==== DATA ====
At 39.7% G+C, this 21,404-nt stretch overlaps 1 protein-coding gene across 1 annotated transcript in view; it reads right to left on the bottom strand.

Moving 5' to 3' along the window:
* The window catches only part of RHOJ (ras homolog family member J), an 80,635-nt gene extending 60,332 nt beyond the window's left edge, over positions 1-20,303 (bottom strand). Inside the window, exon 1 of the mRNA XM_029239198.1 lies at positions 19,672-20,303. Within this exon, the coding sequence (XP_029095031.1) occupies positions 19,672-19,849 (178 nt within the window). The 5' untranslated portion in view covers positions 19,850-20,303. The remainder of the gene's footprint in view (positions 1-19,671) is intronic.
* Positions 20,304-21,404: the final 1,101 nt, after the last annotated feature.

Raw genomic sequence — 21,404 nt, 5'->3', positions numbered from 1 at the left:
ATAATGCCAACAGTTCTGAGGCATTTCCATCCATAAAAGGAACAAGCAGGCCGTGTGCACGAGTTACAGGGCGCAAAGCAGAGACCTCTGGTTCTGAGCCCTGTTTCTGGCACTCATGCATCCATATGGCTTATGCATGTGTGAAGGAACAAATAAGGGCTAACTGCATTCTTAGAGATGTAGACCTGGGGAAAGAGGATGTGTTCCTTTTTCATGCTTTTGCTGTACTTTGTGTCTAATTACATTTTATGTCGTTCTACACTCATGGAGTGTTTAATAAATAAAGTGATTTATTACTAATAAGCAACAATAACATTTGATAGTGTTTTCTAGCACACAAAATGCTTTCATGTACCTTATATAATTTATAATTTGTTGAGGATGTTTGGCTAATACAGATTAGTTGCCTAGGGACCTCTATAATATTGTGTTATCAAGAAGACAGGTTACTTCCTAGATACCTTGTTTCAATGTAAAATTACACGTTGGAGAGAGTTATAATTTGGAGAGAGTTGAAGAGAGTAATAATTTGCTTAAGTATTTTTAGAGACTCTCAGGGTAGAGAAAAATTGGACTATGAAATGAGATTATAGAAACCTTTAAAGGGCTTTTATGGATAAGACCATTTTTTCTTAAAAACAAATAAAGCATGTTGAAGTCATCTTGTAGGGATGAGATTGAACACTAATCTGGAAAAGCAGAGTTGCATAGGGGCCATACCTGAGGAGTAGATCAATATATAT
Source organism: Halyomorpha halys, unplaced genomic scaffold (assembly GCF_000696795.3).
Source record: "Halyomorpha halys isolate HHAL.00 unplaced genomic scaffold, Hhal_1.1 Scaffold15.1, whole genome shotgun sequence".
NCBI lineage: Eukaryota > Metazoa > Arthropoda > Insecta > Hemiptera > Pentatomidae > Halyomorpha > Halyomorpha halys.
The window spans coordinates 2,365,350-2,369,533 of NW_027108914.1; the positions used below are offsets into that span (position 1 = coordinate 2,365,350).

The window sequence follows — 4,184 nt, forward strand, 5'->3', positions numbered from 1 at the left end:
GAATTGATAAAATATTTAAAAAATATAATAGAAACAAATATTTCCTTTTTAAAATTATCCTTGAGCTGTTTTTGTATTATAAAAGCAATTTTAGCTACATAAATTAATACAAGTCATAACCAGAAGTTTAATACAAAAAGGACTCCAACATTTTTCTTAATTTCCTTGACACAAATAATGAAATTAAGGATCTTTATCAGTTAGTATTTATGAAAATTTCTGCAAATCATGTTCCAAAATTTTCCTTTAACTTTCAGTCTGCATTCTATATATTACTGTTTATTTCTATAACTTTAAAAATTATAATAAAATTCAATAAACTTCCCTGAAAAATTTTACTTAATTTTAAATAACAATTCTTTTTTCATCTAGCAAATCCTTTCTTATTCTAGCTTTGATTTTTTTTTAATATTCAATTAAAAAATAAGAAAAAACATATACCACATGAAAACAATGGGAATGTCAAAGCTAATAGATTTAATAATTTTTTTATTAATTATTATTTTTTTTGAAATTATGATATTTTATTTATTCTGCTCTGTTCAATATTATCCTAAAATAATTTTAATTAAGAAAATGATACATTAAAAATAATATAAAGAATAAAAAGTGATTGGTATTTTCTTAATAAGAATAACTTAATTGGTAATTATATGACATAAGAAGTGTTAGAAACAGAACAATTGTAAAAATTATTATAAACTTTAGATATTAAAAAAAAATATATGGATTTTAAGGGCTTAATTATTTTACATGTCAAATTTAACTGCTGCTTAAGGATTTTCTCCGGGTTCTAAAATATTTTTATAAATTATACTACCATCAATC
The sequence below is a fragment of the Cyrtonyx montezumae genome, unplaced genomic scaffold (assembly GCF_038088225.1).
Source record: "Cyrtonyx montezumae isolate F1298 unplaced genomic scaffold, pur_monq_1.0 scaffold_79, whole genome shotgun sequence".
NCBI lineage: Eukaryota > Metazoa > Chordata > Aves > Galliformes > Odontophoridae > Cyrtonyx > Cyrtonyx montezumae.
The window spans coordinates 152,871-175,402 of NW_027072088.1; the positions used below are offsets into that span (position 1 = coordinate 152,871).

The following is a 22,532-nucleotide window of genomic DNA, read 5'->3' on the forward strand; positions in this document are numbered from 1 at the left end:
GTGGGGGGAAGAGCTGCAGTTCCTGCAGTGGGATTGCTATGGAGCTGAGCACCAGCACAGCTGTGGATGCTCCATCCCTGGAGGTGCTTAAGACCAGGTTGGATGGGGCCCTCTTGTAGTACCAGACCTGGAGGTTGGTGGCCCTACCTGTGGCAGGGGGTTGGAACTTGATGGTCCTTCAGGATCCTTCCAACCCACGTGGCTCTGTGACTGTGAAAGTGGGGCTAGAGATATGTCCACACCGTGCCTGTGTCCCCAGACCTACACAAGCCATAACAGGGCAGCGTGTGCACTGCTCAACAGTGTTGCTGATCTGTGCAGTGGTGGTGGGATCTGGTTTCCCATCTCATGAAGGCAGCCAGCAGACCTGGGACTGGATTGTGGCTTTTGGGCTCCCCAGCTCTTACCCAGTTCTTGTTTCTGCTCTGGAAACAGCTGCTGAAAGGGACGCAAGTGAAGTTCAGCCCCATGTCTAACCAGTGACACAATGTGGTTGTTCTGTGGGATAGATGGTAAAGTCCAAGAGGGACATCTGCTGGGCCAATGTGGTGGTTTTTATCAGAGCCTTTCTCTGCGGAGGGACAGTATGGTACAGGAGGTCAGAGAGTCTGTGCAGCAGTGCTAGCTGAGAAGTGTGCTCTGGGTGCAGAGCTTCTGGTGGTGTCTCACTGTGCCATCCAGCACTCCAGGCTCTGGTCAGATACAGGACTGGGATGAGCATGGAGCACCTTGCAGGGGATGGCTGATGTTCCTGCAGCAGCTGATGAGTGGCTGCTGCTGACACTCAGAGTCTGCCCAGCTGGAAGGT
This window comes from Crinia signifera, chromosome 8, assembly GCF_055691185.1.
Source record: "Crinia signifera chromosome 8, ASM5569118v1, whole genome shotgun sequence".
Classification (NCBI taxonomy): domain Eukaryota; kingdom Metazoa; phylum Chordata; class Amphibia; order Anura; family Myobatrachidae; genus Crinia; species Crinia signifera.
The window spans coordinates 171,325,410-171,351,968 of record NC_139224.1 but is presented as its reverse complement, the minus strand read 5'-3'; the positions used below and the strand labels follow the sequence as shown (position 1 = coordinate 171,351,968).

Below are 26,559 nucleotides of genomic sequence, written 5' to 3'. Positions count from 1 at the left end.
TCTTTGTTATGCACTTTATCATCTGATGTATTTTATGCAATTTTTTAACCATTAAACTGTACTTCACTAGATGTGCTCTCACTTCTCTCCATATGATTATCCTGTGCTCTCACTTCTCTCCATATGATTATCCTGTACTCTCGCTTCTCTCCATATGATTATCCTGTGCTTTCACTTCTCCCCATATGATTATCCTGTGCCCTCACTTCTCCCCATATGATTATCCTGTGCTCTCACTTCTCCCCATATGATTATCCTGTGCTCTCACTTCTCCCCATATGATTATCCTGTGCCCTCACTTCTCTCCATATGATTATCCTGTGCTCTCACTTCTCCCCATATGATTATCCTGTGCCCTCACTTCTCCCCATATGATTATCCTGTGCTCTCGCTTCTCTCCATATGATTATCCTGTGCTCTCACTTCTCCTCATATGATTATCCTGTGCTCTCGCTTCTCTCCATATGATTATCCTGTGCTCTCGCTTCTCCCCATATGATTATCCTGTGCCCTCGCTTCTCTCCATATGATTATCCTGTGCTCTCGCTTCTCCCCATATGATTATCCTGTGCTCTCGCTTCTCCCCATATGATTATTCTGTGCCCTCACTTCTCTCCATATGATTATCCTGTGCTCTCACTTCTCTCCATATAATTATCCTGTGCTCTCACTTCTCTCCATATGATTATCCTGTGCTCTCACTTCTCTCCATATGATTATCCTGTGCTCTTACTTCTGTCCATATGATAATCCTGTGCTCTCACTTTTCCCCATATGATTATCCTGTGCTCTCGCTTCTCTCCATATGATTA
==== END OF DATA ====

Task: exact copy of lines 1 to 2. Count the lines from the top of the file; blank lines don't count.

At 39.7% G+C, this 21,404-nt stretch overlaps 1 protein-coding gene across 1 annotated transcript in view; it reads right to left on the bottom strand.

Moving 5' to 3' along the window: